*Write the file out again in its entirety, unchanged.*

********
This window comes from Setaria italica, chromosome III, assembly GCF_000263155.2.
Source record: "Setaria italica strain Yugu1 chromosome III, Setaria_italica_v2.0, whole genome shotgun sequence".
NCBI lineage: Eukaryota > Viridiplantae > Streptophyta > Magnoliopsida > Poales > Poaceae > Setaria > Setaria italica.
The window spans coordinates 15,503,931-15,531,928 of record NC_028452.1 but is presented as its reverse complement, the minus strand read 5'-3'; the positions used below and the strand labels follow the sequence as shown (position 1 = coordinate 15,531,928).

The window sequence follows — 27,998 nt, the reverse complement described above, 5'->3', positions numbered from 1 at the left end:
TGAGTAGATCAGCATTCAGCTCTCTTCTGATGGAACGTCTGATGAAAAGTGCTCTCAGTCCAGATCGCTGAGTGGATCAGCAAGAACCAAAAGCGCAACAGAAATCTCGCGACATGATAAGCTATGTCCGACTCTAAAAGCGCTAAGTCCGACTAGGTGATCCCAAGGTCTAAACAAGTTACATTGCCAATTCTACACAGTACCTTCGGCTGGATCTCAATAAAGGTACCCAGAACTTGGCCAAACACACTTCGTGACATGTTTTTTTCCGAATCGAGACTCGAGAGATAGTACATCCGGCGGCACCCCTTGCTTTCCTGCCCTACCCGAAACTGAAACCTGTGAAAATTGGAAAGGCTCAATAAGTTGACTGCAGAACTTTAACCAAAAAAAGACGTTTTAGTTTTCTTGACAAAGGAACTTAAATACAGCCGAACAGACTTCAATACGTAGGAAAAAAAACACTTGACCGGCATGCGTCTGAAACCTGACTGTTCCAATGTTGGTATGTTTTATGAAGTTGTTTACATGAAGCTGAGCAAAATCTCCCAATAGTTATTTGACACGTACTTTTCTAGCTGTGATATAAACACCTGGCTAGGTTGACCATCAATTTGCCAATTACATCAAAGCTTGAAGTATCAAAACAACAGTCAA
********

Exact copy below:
This window comes from Setaria italica, chromosome III, assembly GCF_000263155.2.
Source record: "Setaria italica strain Yugu1 chromosome III, Setaria_italica_v2.0, whole genome shotgun sequence".
NCBI lineage: Eukaryota > Viridiplantae > Streptophyta > Magnoliopsida > Poales > Poaceae > Setaria > Setaria italica.
The window spans coordinates 15,503,931-15,531,928 of record NC_028452.1 but is presented as its reverse complement, the minus strand read 5'-3'; the positions used below and the strand labels follow the sequence as shown (position 1 = coordinate 15,531,928).

The window sequence follows — 27,998 nt, the reverse complement described above, 5'->3', positions numbered from 1 at the left end:
TGAGTAGATCAGCATTCAGCTCTCTTCTGATGGAACGTCTGATGAAAAGTGCTCTCAGTCCAGATCGCTGAGTGGATCAGCAAGAACCAAAAGCGCAACAGAAATCTCGCGACATGATAAGCTATGTCCGACTCTAAAAGCGCTAAGTCCGACTAGGTGATCCCAAGGTCTAAACAAGTTACATTGCCAATTCTACACAGTACCTTCGGCTGGATCTCAATAAAGGTACCCAGAACTTGGCCAAACACACTTCGTGACATGTTTTTTTCCGAATCGAGACTCGAGAGATAGTACATCCGGCGGCACCCCTTGCTTTCCTGCCCTACCCGAAACTGAAACCTGTGAAAATTGGAAAGGCTCAATAAGTTGACTGCAGAACTTTAACCAAAAAAAGACGTTTTAGTTTTCTTGACAAAGGAACTTAAATACAGCCGAACAGACTTCAATACGTAGGAAAAAAAACACTTGACCGGCATGCGTCTGAAACCTGACTGTTCCAATGTTGGTATGTTTTATGAAGTTGTTTACATGAAGCTGAGCAAAATCTCCCAATAGTTATTTGACACGTACTTTTCTAGCTGTGATATAAACACCTGGCTAGGTTGACCATCAATTTGCCAATTACATCAAAGCTTGAAGTATCAAAACAACAGTCAA